On Monday, a bunch of us in Renaissance Lit took a trip to a prison to see the Shakespeare Behind Bars guys from this documentary rehearse, and talked to them afterwards. I didn’t find out about the shootings in Virginia until we got back at about 11:00 at night. I’m kind of assimilating the whole visit and probably won’t post about it more than this.
Apparently, though, I do feel comfortable talking about shitty news coverage of the shootings.
Professor Portentous let us get slightly off-topic in Confucian Classics today (yesterday), presumably because, you know, we’re mostly East Asian Studies majors in there, and we’d darn well better have an opinion. Inse said he turned Fox on to see just how horrible their coverage was, and apparently O’Reilly said something along the lines of, “Exactly how did a South Korean get hold of two guns?” O’Reilly is big on the gun control. He feels it is an important issue worthy of serious thought. He also knows the difference between South and North Korea, and the state of the US’s diplomatic relations thereto.
Prof. Portentous then got us back onto the subject of, you know, the Confucian Classics, and asked whether we could connect The Guy’s behavior to any specific failure to follow Confucian guidelines. Silence. I say, “No.” “No?” “No. We can’t know that. I mean, we don’t need to know that.”
I’d looked at some of the links posted on BoingBoing and suchlike, but – this is why I need to stop reading BoingBoing. It fetishizes tragedy the same way the mainstream media does – why did I say mainstream. This is BoingBoing. It is mainstream. There are always a few good links in there when they’re covering a developing story, but they’re mixed in with a lot of shit, some of it insanely journalistically irresponsible.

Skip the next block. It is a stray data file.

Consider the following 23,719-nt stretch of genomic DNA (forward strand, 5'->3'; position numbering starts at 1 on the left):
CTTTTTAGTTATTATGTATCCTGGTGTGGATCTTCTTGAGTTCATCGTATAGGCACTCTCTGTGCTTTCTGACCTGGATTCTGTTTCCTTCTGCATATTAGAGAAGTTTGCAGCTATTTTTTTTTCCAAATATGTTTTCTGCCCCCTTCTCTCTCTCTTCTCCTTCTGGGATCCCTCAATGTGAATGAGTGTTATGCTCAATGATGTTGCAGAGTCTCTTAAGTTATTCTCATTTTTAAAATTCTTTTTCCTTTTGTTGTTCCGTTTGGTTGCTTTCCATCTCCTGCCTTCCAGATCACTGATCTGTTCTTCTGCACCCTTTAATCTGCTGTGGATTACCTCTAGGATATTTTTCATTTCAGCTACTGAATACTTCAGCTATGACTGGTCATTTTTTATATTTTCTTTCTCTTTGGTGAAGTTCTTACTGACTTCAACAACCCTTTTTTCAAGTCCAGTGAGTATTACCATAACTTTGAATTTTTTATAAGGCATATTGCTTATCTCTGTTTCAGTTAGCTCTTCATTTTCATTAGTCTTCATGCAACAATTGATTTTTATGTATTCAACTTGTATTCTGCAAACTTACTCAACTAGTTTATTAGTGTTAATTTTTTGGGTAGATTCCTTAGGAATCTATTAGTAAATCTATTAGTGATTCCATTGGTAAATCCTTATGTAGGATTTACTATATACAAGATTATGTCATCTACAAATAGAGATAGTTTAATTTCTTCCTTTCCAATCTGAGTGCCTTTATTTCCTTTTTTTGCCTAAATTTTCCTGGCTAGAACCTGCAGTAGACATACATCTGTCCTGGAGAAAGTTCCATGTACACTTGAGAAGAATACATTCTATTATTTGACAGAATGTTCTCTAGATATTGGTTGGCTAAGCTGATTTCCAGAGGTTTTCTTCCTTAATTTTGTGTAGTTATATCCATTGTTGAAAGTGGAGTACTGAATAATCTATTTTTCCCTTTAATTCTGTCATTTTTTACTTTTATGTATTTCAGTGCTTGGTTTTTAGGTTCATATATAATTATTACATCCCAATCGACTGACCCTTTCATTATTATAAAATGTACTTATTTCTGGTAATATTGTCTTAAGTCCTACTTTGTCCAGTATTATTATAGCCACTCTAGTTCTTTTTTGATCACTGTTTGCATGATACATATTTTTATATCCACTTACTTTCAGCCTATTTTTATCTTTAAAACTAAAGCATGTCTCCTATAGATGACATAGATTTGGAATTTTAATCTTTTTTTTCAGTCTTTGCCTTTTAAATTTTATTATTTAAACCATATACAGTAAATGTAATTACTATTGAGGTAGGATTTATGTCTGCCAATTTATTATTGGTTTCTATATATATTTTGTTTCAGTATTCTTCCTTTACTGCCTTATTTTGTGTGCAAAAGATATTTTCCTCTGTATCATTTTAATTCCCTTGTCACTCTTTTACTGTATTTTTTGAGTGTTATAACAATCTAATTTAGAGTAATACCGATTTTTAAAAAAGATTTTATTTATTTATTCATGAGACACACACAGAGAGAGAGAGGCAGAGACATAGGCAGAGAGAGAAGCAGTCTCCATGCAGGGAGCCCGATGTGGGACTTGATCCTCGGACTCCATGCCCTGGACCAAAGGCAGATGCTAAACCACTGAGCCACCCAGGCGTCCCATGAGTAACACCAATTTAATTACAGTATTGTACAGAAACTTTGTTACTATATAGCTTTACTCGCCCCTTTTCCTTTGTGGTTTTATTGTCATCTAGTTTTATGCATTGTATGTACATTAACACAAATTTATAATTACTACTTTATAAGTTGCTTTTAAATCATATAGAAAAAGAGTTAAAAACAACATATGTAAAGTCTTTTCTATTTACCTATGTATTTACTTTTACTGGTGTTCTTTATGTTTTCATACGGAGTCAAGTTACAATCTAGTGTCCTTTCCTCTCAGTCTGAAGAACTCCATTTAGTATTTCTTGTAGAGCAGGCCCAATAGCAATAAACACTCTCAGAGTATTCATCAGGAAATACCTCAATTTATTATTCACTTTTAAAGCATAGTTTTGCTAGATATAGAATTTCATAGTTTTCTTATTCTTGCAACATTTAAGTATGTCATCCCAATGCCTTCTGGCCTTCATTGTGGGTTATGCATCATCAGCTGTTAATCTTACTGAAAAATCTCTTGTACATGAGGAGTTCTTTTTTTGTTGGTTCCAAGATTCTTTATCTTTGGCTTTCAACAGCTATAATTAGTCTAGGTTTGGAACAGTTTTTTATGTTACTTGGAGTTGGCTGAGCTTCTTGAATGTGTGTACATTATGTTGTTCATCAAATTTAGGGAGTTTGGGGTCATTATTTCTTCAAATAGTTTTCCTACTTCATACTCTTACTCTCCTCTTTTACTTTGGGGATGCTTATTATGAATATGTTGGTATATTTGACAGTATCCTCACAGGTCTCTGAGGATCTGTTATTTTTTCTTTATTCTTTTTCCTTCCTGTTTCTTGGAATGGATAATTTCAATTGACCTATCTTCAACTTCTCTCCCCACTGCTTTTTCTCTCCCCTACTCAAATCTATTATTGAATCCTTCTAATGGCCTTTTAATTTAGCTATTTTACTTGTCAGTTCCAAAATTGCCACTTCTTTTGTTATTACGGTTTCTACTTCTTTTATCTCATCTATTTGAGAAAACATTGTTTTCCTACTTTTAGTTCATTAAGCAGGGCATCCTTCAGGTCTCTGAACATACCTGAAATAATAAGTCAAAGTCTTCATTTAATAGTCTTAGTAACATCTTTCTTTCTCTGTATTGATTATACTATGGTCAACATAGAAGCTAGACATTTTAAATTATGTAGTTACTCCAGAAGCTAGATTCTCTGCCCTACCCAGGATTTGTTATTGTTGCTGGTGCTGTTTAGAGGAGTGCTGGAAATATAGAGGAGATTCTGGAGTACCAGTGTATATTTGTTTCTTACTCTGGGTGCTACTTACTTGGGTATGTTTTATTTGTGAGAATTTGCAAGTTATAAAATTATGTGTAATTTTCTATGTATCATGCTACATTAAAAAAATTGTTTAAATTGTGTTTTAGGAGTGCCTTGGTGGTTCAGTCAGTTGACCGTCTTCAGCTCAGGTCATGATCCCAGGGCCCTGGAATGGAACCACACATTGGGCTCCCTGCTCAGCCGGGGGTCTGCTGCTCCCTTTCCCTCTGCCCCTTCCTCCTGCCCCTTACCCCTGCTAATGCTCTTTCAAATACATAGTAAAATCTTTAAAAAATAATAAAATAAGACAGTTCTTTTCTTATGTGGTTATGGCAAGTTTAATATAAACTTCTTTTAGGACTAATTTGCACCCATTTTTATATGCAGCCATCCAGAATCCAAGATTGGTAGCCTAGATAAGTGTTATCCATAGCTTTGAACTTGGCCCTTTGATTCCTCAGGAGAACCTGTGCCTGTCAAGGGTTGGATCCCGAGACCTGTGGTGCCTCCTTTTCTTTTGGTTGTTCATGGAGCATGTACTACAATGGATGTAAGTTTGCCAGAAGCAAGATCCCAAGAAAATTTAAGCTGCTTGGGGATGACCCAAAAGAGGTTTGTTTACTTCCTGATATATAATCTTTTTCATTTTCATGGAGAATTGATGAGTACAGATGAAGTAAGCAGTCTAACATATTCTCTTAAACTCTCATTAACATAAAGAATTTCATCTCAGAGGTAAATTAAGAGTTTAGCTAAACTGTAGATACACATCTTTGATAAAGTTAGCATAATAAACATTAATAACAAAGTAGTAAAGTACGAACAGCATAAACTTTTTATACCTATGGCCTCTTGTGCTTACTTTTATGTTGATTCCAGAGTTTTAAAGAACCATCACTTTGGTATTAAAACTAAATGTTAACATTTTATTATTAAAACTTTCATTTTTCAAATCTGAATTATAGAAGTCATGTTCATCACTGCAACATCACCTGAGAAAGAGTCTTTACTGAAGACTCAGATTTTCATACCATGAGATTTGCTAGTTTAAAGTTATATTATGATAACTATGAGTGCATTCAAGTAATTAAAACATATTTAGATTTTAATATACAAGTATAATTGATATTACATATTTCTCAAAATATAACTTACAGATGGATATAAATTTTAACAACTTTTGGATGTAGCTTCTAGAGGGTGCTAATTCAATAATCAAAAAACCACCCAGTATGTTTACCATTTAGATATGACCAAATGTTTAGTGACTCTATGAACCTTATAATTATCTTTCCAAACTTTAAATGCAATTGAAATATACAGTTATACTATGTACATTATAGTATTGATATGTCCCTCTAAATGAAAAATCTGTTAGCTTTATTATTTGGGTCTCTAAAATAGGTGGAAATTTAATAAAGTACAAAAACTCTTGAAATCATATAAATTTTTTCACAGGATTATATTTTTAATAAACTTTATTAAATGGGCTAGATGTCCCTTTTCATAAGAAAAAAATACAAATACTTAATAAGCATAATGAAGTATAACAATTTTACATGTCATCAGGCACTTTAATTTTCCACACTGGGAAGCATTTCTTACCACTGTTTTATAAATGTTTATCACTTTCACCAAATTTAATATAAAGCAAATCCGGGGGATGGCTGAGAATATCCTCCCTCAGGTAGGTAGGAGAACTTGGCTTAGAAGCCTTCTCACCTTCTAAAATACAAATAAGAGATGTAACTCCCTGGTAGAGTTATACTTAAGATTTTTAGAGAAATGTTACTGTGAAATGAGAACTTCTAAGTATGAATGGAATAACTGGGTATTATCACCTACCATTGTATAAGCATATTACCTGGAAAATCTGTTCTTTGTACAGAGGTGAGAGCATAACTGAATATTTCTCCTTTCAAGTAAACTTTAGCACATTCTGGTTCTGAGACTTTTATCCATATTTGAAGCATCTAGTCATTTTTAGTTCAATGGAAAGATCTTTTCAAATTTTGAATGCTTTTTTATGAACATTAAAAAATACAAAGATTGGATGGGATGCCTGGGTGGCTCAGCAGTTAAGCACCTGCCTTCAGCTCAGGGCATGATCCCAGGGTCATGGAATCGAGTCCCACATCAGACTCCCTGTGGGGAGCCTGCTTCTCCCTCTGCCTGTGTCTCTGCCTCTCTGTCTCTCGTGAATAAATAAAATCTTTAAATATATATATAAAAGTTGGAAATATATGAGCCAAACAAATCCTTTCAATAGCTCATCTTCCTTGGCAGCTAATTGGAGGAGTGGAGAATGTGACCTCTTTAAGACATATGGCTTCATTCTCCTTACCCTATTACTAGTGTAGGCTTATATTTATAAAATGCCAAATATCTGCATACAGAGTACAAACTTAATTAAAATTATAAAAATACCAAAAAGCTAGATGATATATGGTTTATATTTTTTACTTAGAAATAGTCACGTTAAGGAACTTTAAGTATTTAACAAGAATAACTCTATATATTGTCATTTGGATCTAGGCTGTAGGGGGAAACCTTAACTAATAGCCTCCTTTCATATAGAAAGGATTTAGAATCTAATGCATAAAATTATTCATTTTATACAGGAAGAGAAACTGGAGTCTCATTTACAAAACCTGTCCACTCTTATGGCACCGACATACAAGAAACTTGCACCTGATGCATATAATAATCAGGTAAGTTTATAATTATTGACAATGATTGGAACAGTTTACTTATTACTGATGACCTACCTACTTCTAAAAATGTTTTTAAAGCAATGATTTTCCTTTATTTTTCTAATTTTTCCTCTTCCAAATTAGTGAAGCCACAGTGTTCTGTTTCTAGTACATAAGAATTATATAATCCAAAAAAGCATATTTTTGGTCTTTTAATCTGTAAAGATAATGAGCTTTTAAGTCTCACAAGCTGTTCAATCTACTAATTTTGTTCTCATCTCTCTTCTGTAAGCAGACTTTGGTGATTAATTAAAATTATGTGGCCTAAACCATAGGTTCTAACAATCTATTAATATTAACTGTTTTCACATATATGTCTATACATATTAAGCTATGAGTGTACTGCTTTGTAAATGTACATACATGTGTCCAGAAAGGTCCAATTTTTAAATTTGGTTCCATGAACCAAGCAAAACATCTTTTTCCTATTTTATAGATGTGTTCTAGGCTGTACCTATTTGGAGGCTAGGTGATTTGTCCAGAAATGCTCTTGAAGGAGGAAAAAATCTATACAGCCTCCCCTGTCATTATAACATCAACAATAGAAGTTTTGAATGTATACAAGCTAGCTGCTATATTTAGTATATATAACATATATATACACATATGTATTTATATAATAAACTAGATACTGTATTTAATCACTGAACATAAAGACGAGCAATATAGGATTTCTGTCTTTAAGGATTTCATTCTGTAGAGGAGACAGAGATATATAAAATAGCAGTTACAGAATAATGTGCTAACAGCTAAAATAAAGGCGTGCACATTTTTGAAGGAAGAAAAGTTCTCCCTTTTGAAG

For instance, they linked to some poor guy with a slightly similar name’s Flickr page, and several students’ accounts of what had happened on their personal sites – and some of these kids were clearly pretty rattled and only really posting to let off stress and tell their friends they were okay. They don’t need this kind of exposure right now. And I like how, in the midst of her own reveling in tragedy, Jardin sanctimoniously links to this guy‘s discussion of the harmfulness of obsessive television coverage of school shootings. Nary a synapse fires in her head.
Okay. Anyway, I’d looked at some of the stuff posted on BoingBoing, but only some, and wasn’t totally sure what the guy’s nationality was. I did look at some of his creative writing. It looked like something the Something Awful guys would write.
In an attempt to change the subject (because I did not want to sit there listening to people vaguely talking about mass murder in terms of “ritual propriety”) I brought this up in class. I said that whatever his ethnic background, his writing style indicated that he was “pretty assimilated into American culture,” and that therefore the journalists who felt it necessary to constantly refer to him as “the South Korean shooter” were engaging in “rash speech” and “careless thought,” and thus were failing to uphold their responsibility to society.
It’s weird using Confucian vocabulary to say stuff, you sound very glib. (Unless you’re Professor Portentous, of course.)
Aside from asking me to explain Something Awful, and asking for the URL on learning that it “satirized American culture,” he then let me off the hook for a while, and other people cheerfully expressed their own dubiousness of Bill O’Reilly’s chances of achieving authoritative conduct at this late point in his life (see Analects 9.22), and the sadly low likelihood of Fox president Rupert Murdoch’s being recognized by all men as a sage king, and being followed as water follows the slant of the earth.
But I was serious.
(On the subject, I’m glad -ing Imus got fired. Mom, tell Dad I’m glad -ing Imus got fired. Dad did stop listening to him, like, a couple years ago, right? Tell him I have expectations of his taste.)